AI: where we stand and where we are going

Author:  Antonio Ostuni | R&D Director

In a world in which humanity exercises total power over machines, super robots must respect three fundamental laws:

  1. A robot cannot injure a human being or allow a human being to be harmed by remaining inert;
  2.  A robot must obey an order given by a human, as long as it does not conflict with the first rule;
  3. A robot must protect its existence without conflicting with the other two rules.

This is the scenario depicted in I, Robot (2004), a film set in the near 2035, that is based on the laws described by Isaac Asimov in “Runaround”.

But today, on the threshold of the new decade, just fifteen years from the date envisioned in the film by Alex Proyas, where have we arrived? What is the current state of artificial intelligence? In which direction are we heading?

We can start with the certainty that AI is not just about robots, as movies often show us. Artificial intelligence is in a search algorithm, in a chatbot, in IoT devices, in cars, and even in autonomous weapons, such as missiles that follow their target.

Today, we can identify two main trends in AI:

  • Narrow AI (or weak artificial intelligence), which deals with single tasks by integrating only one part of the mind;
  • General AI (AGI or strong artificial intelligence), which pertains to the ability of a machine to understand or learn any intellectual task that a human being can perform.

AI: stato dell’arte

The increasingly advanced technology provides researchers with new tools that are capable of achieving important goals, and these tools are great starting points in and of themselves. Among the achievements of recent years, the following are some specific domains:

  • Machine learning;
  • Reinforcement learning;
  • Deep learning;
  • Natural language processing.


Machine Learning (ML)

Machine learning is a subcategory of AI that often uses statistical techniques to give machines the ability to absorb data without explicitly receiving instructions to do so. This process is known as ‘training’ a ‘model’ using a learning ‘algorithm’, which progressively improves performance on a specific activity. The successes achieved in this field have encouraged researchers to push harder on the accelerator.

These successes include the ability of machines to learn how to synthesize molecules. With the use of a system composed of 3 neural networks with a search tree algorithm called ‘Monte Carlo’, it was possible to train the machines with about 12.4 million reactions, which managed to solve some retrosynthetic analyses. This method is far faster than the one employed today that uses computerized planning of molecular synthesis. In fact, it solves more than 80% of a single molecular test, where each test (or test-run) has a maximum time limit of 5 seconds as a target for each individual molecule that is being tested.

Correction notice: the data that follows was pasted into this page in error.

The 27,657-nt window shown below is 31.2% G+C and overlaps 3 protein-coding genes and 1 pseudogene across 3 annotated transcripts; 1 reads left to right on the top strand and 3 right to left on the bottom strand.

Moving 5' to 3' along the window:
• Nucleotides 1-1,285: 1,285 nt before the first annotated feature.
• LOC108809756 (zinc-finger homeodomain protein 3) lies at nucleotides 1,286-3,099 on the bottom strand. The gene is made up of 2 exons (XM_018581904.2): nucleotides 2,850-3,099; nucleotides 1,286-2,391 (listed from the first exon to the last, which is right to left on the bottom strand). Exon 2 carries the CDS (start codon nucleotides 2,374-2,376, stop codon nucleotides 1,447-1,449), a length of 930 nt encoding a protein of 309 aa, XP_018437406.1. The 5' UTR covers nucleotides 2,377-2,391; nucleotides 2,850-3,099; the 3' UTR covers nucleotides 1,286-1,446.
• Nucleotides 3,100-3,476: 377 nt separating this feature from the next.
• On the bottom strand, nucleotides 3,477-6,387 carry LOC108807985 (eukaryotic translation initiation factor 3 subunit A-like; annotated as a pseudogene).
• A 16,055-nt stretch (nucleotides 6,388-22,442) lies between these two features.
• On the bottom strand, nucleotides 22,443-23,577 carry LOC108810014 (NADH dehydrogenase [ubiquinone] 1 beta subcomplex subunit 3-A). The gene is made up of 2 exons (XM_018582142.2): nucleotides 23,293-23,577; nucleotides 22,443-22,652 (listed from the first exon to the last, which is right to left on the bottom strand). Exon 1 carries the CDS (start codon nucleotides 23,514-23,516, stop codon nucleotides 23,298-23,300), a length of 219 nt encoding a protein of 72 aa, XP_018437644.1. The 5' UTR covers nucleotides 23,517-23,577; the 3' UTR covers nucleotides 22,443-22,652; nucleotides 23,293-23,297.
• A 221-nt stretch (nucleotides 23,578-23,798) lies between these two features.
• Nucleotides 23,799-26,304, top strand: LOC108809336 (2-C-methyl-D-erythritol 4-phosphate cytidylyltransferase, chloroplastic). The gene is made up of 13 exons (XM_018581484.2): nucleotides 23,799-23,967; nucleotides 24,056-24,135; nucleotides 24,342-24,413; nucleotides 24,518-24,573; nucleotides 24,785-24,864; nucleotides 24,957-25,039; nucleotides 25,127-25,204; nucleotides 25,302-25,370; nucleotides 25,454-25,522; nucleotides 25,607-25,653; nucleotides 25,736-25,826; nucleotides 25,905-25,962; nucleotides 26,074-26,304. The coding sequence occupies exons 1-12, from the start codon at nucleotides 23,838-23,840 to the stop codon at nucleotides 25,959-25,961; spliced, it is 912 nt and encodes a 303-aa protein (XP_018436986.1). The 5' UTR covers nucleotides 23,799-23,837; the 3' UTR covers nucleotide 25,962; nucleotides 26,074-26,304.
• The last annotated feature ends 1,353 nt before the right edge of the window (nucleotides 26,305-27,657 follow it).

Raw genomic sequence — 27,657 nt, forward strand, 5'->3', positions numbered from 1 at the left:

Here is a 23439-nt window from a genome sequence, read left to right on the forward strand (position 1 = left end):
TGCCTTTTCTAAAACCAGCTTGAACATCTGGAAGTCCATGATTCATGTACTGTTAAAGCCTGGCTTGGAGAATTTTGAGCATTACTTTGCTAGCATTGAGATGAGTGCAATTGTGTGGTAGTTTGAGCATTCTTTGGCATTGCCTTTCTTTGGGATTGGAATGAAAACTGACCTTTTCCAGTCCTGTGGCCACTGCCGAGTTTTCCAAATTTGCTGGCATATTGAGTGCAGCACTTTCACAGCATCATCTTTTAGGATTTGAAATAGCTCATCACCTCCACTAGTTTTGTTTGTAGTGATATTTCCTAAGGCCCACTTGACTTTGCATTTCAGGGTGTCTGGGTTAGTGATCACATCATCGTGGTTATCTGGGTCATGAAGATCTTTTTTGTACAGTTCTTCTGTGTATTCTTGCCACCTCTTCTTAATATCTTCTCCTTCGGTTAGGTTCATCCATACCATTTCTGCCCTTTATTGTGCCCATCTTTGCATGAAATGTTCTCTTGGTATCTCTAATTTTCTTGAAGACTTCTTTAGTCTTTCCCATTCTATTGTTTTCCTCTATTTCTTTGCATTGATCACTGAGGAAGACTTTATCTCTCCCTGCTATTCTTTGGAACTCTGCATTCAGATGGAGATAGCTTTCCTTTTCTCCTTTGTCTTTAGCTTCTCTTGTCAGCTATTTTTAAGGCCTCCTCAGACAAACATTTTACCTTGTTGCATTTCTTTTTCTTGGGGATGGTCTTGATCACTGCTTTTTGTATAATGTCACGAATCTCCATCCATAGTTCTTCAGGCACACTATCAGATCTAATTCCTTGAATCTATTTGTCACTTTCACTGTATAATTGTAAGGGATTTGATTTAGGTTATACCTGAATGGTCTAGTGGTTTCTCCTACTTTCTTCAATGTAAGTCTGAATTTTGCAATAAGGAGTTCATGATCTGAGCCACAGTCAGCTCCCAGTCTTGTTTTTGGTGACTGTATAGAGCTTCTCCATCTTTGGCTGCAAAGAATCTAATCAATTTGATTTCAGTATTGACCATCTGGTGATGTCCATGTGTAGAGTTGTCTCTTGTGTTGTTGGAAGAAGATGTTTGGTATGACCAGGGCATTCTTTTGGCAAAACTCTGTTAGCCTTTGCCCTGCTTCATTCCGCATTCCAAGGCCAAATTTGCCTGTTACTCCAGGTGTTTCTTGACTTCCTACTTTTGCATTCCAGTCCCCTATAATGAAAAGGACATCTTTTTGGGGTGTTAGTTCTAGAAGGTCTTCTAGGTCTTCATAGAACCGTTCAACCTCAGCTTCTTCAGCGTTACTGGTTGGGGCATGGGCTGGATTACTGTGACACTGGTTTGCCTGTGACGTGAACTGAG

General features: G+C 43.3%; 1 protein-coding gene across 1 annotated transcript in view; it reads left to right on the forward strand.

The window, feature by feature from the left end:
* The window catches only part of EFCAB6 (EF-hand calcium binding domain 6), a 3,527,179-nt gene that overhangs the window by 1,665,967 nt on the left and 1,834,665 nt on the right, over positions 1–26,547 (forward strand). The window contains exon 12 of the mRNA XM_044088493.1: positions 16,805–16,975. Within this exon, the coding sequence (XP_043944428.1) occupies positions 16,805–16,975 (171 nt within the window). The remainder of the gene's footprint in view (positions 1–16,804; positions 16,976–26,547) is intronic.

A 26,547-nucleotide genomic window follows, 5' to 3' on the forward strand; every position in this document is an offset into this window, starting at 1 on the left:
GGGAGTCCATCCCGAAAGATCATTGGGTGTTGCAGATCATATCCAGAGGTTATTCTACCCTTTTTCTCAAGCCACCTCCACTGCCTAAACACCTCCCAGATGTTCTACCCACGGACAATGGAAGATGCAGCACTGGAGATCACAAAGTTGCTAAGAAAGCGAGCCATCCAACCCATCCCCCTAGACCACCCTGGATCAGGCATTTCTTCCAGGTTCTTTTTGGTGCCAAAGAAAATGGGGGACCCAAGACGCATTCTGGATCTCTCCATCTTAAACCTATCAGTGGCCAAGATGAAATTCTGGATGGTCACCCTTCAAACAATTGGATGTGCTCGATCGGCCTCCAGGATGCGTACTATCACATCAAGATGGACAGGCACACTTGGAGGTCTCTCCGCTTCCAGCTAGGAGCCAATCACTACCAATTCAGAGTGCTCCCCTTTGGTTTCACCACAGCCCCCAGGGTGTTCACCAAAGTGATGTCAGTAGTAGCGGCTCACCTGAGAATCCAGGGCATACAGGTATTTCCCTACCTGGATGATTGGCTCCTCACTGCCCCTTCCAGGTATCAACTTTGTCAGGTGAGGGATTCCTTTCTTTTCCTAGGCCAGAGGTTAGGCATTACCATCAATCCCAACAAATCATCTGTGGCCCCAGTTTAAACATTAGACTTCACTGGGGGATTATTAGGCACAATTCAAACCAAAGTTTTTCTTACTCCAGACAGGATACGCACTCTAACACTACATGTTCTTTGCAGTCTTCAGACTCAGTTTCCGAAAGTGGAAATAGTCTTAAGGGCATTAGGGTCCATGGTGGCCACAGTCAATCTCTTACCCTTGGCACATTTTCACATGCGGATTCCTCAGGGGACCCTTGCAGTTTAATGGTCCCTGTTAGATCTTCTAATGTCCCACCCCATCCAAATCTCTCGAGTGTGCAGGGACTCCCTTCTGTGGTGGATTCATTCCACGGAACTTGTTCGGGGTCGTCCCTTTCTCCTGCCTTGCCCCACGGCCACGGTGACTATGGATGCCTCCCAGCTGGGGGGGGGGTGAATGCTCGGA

Research also continues in the direction of optimizing tools such as hyperparameters and neural networks, which are fixed parameters given to machines as initial values ​​for learning. The use of revolutionary algorithms allows one to maximize network performance by minimizing the complexity and size of the calculation. An example of this is LEAF – Learning Evolutionary AI Framework – which manages to use these algorithms precisely to conduct optimization for both hyperparameters and network architectures by welding together smaller, more effective networks.


Reinforcement Learning (RL)

Reinforcement learning is an area of ​​ML that is related to software agents that learn ‘goal-oriented’ behavior by trying and making mistakes in environments that provide rewards in response to the agents’ actions (called ‘Policy’) toward achieving the objectives.

This field is perhaps the one that has most captured the attention of researchers in the last decade. In 2018, OpenAI, a non-profit research association on artificial intelligence with the aim of promoting and developing friendly artificial intelligence, achieved very important results in the game Montezuma’s Revenge. The performance of a superhuman was reached using a technique called Random Network Distillation (RND), which encouraged the RL agent to explore unpredictable states. The graph below shows how this technique far surpassed the other various AI systems in this game.

This is just one of several examples of results that were obtained in 2019. Another AI that’s worth mentioning is AlphaStar of DeepMind. It beat the 5-time world champion in the real-time strategy game StarCraft 2 using multi-agent algorithm training. It acted in the first instance by making agents compete against each other, allowing it to learn the immense strategic space. Later, a new agent was produced that combined the best strategies that have been developed by individuals. In Quake 3 Arena, a level of performance equal to humans has been reached using multiple agents that independently learned and acted together to compete against one another.


Deep Learning

Also within ML, deep learning takes inspiration from the activity of neurons within the brain to learn how to recognize complex patterns through learned data. This is thanks to the use of algorithms, mainly statistical calculations. The word ‘deep’ refers to the large number of levels of neurons that ML models simultaneously, which helps acquire rich representations of data to obtain performance gains.

2019 was a pivotal year for deep learning and its application in various sectors, particularly in the field of medicine. For example, an approach called ‘two stages’ has produced expert-level diagnosis suggestions and treatment prescriptions for various eye diseases. The first stage was able to reconstruct a map of eye tissue from a digital 3D scanner, while the second stage operated on this map to make predictions on the severity of the disease. Another example is the deep learning model that was used in 54 thousand electrocardiogram traces. It’s capable of highlighting 12 classes of arrhythmias.

Even more important is what the researchers believe they can achieve through future study, namely the possibilities of restoring communications in paralyzed patients and restoring movement in quadriplegics.

In the first case, some researchers from Columbia University were able to synthesize voice using a vocoder through methods of measuring the neural activity of 5 patients with epilepsy. The system has reached 75% accuracy, but with a deep learning model, a 65% improvement in speech comprehensibility was observed.